• Birds of prey and most birds including those in the rattrie category (ostrich, emu, and rhea)
  • All fish without removable scales
  • Crustacean and molluscan shellfish
  • All insects (except Locust and grasshopper)
  • Blood

     Prohibition of Mixing Milk and Meat:

     The processing and handling of all materials and products fall into one of three categories:

  • A meat product
  • A dairy product
  • A neutral product called “pareve,” “parve,” or “parev.”

All plant products (fresh fruits, vegetables and grains) are pareve, along with eggs, fish, honey, and lac resin (shellac). These pareve foods can be used with either meat products or dairy products.

However, if they are mixed with meat or dairy they take on the identity of the product they are mixed with; for example, an egg in a cheese soufflé becomes dairy.

     Kosher Slaughter

     Animals must be slaughtered according to Jewish law by a specially trained religious slaughterman (“shochet”) using a special knife designed for the purpose (“chalef”). The knife must be extremely sharp, free of nicks and have a very straight blade that is at least twice the diameter of the neck of the animal to be slaughtered.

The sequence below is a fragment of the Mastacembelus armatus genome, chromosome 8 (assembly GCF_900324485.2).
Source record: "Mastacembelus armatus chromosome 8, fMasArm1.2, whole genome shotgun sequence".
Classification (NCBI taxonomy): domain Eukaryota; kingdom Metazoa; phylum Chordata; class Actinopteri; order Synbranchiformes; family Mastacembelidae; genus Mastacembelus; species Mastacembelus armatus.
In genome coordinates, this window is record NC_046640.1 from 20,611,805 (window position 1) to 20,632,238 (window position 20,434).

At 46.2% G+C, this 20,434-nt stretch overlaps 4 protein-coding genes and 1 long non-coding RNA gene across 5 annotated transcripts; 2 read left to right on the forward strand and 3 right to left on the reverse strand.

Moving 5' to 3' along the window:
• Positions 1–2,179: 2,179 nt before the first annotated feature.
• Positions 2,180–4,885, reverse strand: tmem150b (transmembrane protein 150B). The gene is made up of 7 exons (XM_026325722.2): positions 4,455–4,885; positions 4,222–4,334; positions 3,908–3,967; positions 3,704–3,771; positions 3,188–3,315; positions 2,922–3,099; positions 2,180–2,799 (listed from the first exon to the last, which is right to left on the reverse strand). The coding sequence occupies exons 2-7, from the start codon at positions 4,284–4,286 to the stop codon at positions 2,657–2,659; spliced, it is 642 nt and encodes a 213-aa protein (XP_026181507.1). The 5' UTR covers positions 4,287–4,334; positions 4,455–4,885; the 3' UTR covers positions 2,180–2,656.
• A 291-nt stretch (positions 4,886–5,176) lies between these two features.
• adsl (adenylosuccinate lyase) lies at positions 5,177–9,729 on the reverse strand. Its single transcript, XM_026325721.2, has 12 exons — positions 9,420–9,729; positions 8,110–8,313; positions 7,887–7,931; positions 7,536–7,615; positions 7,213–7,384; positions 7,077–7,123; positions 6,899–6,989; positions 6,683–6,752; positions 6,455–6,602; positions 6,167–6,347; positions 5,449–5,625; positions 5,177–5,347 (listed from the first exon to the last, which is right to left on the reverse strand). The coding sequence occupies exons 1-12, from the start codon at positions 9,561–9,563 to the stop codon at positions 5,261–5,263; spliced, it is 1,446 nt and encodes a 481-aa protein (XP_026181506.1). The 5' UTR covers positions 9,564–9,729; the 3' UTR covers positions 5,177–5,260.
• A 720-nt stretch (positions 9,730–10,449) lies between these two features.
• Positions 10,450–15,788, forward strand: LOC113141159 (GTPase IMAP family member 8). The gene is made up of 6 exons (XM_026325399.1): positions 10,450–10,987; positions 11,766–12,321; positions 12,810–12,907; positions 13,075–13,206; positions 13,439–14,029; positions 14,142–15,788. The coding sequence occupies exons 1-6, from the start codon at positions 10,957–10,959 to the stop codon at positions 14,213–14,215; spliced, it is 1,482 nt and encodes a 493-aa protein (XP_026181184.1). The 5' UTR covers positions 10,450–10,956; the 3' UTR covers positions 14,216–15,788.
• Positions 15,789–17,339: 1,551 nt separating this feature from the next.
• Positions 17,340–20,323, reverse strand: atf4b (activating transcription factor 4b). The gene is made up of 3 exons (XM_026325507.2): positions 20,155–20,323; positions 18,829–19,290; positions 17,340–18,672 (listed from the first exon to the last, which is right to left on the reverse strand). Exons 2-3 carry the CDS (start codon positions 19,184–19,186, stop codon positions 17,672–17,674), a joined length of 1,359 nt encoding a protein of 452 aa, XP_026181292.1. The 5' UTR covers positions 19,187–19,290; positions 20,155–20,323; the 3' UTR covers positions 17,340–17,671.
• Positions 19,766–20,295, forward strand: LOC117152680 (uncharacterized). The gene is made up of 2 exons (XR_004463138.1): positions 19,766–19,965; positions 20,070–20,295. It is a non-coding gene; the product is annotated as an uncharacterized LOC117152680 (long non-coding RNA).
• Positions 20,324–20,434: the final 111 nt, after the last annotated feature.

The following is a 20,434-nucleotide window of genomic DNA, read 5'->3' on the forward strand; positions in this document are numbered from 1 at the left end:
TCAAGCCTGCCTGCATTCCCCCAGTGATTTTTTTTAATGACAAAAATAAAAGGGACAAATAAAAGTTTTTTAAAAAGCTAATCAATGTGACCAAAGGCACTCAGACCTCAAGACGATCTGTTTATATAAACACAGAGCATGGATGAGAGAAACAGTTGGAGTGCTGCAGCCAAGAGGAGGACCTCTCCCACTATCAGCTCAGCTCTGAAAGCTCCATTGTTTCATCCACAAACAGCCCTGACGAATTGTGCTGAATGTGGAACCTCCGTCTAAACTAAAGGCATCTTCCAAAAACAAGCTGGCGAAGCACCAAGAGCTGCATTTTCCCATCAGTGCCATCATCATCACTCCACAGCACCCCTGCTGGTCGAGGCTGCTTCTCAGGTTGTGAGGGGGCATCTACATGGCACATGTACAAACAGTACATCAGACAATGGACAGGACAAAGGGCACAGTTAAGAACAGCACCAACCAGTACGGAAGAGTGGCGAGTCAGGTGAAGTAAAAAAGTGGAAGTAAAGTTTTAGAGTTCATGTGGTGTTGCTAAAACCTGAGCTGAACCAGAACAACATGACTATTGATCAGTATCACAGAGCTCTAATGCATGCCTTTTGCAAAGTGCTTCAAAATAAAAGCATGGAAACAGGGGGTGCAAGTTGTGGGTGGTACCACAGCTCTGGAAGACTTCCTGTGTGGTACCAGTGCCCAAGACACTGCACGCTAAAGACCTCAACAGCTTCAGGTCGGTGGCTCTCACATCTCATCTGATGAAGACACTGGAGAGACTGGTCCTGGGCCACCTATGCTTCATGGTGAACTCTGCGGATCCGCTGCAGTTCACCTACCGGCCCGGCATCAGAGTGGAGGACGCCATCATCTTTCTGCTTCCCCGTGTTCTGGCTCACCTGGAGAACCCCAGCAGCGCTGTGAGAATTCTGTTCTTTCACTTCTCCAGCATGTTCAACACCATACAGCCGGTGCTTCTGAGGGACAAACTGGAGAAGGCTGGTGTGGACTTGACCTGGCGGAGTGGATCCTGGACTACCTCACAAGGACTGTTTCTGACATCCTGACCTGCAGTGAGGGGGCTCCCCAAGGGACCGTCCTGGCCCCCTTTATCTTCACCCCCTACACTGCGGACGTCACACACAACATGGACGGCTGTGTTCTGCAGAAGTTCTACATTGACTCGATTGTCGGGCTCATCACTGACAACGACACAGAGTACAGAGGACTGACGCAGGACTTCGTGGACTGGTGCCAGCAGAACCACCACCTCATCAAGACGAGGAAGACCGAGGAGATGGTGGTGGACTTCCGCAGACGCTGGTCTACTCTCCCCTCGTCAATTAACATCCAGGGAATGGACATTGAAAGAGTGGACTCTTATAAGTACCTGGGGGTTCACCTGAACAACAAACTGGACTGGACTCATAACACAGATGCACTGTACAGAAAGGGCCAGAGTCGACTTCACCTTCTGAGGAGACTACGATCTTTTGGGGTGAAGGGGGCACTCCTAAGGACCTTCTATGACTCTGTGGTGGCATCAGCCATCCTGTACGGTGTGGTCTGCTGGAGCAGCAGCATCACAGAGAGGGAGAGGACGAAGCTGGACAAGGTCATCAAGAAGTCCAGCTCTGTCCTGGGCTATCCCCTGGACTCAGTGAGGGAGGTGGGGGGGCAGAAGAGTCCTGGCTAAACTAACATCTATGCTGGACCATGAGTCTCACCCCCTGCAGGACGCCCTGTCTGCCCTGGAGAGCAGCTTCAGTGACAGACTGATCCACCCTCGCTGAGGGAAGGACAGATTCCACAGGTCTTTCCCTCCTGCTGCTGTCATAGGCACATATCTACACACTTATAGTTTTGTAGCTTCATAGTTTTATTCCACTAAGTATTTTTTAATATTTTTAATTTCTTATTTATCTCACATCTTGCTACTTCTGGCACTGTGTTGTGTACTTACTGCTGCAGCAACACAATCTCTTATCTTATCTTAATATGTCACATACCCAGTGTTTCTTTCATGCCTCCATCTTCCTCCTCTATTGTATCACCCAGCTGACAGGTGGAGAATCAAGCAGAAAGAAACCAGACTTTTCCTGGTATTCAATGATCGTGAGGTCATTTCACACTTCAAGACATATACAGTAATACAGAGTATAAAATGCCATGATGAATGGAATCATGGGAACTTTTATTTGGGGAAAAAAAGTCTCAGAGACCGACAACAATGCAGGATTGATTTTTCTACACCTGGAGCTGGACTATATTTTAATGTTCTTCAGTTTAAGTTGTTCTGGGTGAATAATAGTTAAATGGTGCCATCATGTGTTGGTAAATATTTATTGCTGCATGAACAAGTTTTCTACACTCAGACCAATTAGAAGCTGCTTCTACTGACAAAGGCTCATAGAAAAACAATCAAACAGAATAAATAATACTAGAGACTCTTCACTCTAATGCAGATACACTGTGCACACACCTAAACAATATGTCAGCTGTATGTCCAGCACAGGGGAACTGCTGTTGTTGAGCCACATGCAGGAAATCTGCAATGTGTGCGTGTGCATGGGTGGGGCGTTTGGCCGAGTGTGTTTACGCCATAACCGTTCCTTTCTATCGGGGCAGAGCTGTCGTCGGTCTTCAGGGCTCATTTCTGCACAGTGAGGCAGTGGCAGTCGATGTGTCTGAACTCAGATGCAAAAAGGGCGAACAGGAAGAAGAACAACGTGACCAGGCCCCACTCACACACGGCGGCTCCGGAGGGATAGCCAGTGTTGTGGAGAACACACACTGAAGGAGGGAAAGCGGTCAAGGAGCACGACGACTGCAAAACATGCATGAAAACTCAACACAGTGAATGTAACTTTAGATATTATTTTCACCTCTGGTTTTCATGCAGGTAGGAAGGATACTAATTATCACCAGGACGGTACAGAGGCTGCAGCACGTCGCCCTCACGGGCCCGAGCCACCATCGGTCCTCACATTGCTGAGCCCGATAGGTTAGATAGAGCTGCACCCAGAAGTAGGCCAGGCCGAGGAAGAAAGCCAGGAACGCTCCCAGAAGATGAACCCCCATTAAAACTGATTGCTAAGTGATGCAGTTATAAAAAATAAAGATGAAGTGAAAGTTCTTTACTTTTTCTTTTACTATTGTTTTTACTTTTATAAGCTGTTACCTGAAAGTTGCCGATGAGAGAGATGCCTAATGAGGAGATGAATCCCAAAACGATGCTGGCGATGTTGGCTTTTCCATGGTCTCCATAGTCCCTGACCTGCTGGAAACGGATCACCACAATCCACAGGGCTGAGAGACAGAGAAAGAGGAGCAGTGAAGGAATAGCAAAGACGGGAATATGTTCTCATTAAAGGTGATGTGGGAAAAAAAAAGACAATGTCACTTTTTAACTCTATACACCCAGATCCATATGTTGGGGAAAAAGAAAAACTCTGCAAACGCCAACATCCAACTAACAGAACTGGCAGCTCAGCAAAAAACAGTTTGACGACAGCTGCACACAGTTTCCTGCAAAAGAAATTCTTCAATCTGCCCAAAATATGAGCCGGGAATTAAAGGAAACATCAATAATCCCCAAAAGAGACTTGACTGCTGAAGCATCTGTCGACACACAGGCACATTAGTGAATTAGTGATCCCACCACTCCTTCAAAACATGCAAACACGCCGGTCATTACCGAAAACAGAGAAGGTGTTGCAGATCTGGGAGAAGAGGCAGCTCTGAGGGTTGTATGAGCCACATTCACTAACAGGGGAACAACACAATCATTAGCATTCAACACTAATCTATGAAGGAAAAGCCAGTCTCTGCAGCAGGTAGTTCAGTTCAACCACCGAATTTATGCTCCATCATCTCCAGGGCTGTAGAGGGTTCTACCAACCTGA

Meat and poultry must be further prepared by properly removing certain veins, arteries, prohibited fats, blood, and the sciatic nerve. To further remove the prohibited blood, red meat and poultry must then be soaked and salted (“melicha”) within 72 hours of slaughter.  Otherwise it needs to be well washed within the 72 hour period.

    The lungs of all Kosher mammals are inspected. Any lung adhesions need to be removed and the lung must still be intact.

     Passover Holiday

     During Passover leavened products from certain grains (wheat, rye, barley and oats) and their derivatives may not be eaten. Special supervision is mandatory for Passover production.

 For more information and details about Kosher food laws please refer to:

  • Regenstein, J.M., Chaudry, M.M. and Regenstein, C.E. (2003), The Kosher and Halal Food Laws. Comprehensive Reviews in Food Science and Food Safety, 2: 111–127. doi:10.1111/j.1541-4337.2003.tb00018.x